The San Diego County Water Authority board voted unanimously to award a contract to Pure Technologies US, Inc., for the installation and monitoring support of an acoustic fiberoptic cable monitoring system in Pipelines 4 and 5 between the Metropolitan Water District delivery point in Fallbrook and the Twin Oaks Diversion Structure.
The December 18 authorization awards a contract of up to $2,991,608. The contract is scheduled to expire on September 30, 2011, although subsequent SDCWA action will be required during the Capital Improvement Program budget process to add $511,808 to the Aqueduct Protection Program amount for Fiscal Years 2010 and 2011.
The CWA utilizes a combination of inspection technologies. Acoustic monitoring uses a fiberoptic cable within the interior of the pipeline which senses and records wire break activity on a continual basis. “It’s our early warning system for pre-stressed pipe,” said CWA director of operations and maintenance Gary Eaton.
If an event occurs, it first undergoes a series of acoustic and analog filters to determine whether further analysis is required. The system also notifies staff at the CWA’s operations center in Escondido, who can access the data acquisition computer to view and analyze the event. If a wire break is suspected Aqueduct Protection Program staff are notified, and those staff members will confirm the event as an actual wire break and make a preliminary location assessment. Pure Technologies will confirm the location and undertake further analysis and will then forward the data to the CWA.
The CWA has already approved the installation of 27 miles of acoustic fiberoptic cable in its aqueduct system, which totals 82 1/2 miles of prestressed concrete cylinder pipe. The new contract will add 22 miles of acoustic fiberoptic cable. An additional 24 miles have been re-lined, so the completion of the fiberoptic cable in the northern portions of Pipelines 4 and 5 will leave the CWA with only 9 1/2 miles of vulnerable pipe which will not be monitored.
The data collected at the sites of the new installation will assist CWA staff in calculating the current rate of pipeline decay, which is used to update the relining schedule. Annual reviews of the monitoring and inspection data will be compared to the 2006 pipeline decay index to determine if the pipelines are decaying at the calculated rate. If the pipelines are decaying faster than expected, specific segments will be rehabilitated, replaced, or re-lined. If the decay is slower than expected, the internal inspection frequency and rehabilitation schedule will be adjusted.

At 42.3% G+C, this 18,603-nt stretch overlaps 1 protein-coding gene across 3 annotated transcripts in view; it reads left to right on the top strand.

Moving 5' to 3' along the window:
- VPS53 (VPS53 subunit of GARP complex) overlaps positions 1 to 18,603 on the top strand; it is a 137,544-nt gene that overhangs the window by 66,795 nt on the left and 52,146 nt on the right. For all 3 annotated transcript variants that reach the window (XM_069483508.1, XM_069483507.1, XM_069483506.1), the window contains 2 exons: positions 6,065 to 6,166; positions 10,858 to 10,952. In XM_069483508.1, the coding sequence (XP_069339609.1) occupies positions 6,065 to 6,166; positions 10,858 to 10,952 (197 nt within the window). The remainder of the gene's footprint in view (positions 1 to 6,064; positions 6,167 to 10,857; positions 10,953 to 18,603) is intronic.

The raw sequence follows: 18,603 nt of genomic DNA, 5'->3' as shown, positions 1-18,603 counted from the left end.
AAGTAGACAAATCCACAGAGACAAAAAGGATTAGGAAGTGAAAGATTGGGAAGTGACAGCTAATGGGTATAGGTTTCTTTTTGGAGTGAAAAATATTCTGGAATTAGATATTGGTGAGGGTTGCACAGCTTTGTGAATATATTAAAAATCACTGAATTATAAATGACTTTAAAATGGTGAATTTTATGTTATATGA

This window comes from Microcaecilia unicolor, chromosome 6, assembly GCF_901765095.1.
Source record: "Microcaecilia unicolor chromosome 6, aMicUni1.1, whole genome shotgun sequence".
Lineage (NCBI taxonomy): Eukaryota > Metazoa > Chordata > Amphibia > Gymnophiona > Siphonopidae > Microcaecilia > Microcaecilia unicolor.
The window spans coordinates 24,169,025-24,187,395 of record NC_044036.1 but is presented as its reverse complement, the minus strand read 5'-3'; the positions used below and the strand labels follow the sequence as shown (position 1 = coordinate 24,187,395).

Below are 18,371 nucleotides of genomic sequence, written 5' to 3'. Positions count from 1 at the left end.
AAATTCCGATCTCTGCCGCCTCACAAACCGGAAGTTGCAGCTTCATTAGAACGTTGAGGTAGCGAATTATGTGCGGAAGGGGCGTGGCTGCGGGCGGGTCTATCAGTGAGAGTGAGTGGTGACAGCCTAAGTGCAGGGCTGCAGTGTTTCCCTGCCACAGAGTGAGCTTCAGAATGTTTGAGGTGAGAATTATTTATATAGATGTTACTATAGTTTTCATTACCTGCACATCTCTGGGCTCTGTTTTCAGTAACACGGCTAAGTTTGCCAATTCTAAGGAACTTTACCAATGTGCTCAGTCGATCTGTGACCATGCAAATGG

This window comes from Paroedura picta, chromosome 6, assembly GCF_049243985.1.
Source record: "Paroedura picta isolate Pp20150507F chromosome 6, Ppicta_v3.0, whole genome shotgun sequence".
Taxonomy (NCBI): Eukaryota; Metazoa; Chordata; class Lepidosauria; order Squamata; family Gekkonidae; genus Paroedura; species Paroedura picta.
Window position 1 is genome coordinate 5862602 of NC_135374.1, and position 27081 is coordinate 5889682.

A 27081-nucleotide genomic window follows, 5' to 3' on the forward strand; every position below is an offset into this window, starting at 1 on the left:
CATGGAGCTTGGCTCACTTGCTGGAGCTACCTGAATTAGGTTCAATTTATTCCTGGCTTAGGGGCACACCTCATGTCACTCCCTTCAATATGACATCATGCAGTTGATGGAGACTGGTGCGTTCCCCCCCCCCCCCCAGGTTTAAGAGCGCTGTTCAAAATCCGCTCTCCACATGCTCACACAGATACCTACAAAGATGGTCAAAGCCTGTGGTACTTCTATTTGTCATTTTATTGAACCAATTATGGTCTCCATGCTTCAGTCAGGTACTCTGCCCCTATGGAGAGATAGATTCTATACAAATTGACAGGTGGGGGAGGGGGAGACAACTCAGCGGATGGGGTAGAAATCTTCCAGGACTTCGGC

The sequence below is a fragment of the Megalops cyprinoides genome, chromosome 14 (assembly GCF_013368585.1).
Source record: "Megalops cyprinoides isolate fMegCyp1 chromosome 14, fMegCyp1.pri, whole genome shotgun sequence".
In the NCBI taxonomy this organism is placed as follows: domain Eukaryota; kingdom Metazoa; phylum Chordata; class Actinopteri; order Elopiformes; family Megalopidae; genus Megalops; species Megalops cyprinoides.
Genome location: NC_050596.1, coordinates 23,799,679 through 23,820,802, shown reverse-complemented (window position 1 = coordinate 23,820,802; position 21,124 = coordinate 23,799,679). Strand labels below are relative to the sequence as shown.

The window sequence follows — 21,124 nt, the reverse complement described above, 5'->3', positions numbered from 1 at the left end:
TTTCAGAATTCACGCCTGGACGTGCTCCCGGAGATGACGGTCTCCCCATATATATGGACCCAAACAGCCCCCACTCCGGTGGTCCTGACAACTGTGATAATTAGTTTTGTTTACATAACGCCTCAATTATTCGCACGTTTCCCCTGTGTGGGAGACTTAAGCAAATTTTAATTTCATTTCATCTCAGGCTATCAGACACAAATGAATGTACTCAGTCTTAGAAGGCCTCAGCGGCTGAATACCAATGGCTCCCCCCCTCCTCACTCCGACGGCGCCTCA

Pipeline 4 carries treated water while Pipeline 5 transports untreated water. Pipeline 4 provides 72 percent of the Metropolitan Water District’s treated water to the CWA while Pipeline 5 supplies 64 percent of the total untreated water available from the aqueduct. Neither pipeline north of the diversion structure can be shut down for the extended period of time necessary to complete re-lining until Pipeline 6 is constructed. Pipeline 6, which is expected to carry between 470 and 630 cubic feet per second, has been completed between Lake Skinner and Anza Road in Temecula, but the portion between Anza Road and the diversion structure is currently undergoing a feasibility and alignment study. The uncompleted portion of Pipeline 6 is expected to be needed to handle the CWA’s capacity requirements between 2018 and 2023.
A one-day shutdown of Pipeline 5 north of the diversion structure to allow the remote field eddy current contractor the necessary access to scan the pipe and for Aqueduct Protection Program staff to perform a visual inspection and to cross-check past data is scheduled for January 25, and a one-day shutdown of Pipeline 4 north of the diversion structure for those reasons is scheduled for February 8. CWA staff will work with Pure Technologies to install the acoustic monitoring systems during those shutdowns. The next scheduled shutdowns for those pipelines north of the diversion structure are in 2012 for Pipeline 4 and in 2013 for Pipeline 5.
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